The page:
The production of consumption: addressing the impact of mineral mining on tuberculosis in southern Africa.

Basu S, Stuckler D, Gonsalves G, Lurie M - Global Health (2009)

The relationship of tuberculosis in the general population to the number of mines in the population among southern African nations (r = 0.41, p < 0.01).
© Copyright Policy - open-access
Related In: Results  -  Collection

License
Show All Figures
getmorefigures.php?uid=PMC2770998&req=5

Figure 1: The relationship of tuberculosis in the general population to the number of mines in the population among southern African nations (r = 0.41, p < 0.01).
Mentions: Reports from communities affected by extensively drug-resistant tuberculosis suggest that miners pose transmission risks to other household or community members as they travel home undetected or inadequately treated [21]. The wave of new tuberculosis infections related to HIV is also being accompanied by significant secondary transmission of tuberculosis to HIV-uninfected persons [22]. Indeed, the number of mines in a population correlate strongly to the overall population's tuberculosis incidence (Fig. 1); while this suggests correlation and not causation, the finding indicates that the implications of mining for community-wide tuberculosis control requires further investigation.

Bottom Line: Health and safety conditions within mines also promote the risk of silicosis (a tuberculosis risk factor) and transmission of tuberculosis bacilli in close quarters.Reports from Lesotho and South Africa suggest that miners pose transmission risks to other household or community members as they travel home undetected or inadequately treated, particularly with drug-resistant forms of tuberculosis.A number of immediately-available measures to improve continuity of care for miners, change recruitment and compensation practices, and reduce the primary risk of infection may critically mitigate the negative association between mineral mining and tuberculosis.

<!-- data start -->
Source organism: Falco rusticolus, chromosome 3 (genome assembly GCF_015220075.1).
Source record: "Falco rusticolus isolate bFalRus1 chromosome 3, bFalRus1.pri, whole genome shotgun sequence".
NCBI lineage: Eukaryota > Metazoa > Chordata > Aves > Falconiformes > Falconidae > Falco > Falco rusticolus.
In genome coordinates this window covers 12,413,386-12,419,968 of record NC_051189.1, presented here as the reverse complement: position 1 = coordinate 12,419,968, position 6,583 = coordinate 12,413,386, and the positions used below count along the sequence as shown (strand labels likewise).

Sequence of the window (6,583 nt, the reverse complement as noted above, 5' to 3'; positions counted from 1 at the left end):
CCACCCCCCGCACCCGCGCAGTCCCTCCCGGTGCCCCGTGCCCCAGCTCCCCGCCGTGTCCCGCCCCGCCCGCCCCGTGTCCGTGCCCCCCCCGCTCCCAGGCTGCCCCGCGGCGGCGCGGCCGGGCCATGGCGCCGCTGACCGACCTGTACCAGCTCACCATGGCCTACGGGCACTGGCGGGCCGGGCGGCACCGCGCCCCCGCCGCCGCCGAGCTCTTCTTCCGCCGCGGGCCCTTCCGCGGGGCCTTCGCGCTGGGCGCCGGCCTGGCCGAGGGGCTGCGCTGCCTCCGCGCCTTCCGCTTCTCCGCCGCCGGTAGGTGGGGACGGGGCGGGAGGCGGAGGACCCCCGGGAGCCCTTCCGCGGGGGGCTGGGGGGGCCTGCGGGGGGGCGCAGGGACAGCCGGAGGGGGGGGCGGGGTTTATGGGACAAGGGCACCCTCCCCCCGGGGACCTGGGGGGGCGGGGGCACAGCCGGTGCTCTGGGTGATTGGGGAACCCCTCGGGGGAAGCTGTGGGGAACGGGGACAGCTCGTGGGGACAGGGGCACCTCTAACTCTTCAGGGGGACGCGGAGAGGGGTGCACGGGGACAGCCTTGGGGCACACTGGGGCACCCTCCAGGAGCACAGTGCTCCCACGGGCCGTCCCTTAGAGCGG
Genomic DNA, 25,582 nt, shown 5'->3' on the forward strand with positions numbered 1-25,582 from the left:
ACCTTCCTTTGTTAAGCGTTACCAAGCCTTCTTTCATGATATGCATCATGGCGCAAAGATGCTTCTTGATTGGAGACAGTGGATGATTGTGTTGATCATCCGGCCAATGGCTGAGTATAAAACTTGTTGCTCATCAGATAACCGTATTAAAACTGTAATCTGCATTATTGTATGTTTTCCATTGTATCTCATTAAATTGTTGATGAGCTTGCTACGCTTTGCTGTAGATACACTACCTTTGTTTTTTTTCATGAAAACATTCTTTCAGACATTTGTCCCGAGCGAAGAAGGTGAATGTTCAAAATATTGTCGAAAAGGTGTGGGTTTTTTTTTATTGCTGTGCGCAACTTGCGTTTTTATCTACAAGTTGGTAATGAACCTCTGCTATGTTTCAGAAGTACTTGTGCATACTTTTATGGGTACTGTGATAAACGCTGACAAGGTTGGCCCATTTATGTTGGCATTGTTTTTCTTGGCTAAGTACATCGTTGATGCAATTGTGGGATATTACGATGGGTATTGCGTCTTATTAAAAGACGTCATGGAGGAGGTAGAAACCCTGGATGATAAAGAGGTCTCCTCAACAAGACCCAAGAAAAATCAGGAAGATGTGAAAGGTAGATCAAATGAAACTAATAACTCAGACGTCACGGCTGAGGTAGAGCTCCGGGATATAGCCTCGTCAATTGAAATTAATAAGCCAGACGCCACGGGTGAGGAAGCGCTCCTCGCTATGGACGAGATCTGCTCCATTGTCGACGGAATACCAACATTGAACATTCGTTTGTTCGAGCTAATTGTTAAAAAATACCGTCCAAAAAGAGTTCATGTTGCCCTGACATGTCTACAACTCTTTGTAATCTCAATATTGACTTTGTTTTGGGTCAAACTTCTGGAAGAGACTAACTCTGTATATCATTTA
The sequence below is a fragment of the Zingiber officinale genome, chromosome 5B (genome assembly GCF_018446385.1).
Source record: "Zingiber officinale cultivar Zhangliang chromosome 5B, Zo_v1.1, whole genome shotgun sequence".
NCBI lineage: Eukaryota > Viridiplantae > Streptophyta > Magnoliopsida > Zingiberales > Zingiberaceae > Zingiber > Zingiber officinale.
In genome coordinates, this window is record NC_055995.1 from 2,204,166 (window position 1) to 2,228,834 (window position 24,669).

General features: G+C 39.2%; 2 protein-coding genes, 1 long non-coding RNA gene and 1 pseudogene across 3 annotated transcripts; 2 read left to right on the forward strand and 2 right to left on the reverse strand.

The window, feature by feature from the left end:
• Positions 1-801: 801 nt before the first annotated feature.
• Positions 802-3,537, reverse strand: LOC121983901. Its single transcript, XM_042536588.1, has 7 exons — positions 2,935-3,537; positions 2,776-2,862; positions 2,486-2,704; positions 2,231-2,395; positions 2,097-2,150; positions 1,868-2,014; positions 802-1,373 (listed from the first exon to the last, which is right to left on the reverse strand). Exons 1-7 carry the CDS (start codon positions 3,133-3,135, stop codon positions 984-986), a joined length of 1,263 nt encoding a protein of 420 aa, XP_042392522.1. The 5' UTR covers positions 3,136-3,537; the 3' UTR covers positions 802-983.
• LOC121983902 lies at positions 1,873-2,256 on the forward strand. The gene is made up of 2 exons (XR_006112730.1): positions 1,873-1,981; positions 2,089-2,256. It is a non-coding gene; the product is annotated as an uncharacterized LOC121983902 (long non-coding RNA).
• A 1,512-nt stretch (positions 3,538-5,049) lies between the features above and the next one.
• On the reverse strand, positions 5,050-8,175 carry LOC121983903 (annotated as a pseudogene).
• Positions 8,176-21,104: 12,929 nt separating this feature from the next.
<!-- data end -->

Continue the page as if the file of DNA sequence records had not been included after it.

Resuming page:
View Article: PubMed Central - HTML - PubMed

Affiliation: Department of Medicine, University of California San Francisco, CA, USA. sanjay.basu@ucsf.edu

ABSTRACT

Background: Miners in southern Africa experience incident rates of tuberculosis up to ten times greater than the general population. Migration to and from mines may be amplifying tuberculosis epidemics in the general population.

Discussion: Migration to and from mineral mines contributes to HIV risks and associated tuberculosis incidence. Health and safety conditions within mines also promote the risk of silicosis (a tuberculosis risk factor) and transmission of tuberculosis bacilli in close quarters. In the context of migration, current tuberculosis prevention and treatment strategies often fail to provide sufficient continuity of care to ensure appropriate tuberculosis detection and treatment. Reports from Lesotho and South Africa suggest that miners pose transmission risks to other household or community members as they travel home undetected or inadequately treated, particularly with drug-resistant forms of tuberculosis. Reducing risky exposures on the mines, enhancing the continuity of primary care services, and improving the enforcement of occupational health codes may mitigate the harmful association between mineral mining activities and tuberculosis incidence among affected communities.

Summary: Tuberculosis incidence appears to be amplified by mineral mining operations in southern Africa. A number of immediately-available measures to improve continuity of care for miners, change recruitment and compensation practices, and reduce the primary risk of infection may critically mitigate the negative association between mineral mining and tuberculosis.

No MeSH data available.


Related in: MedlinePlus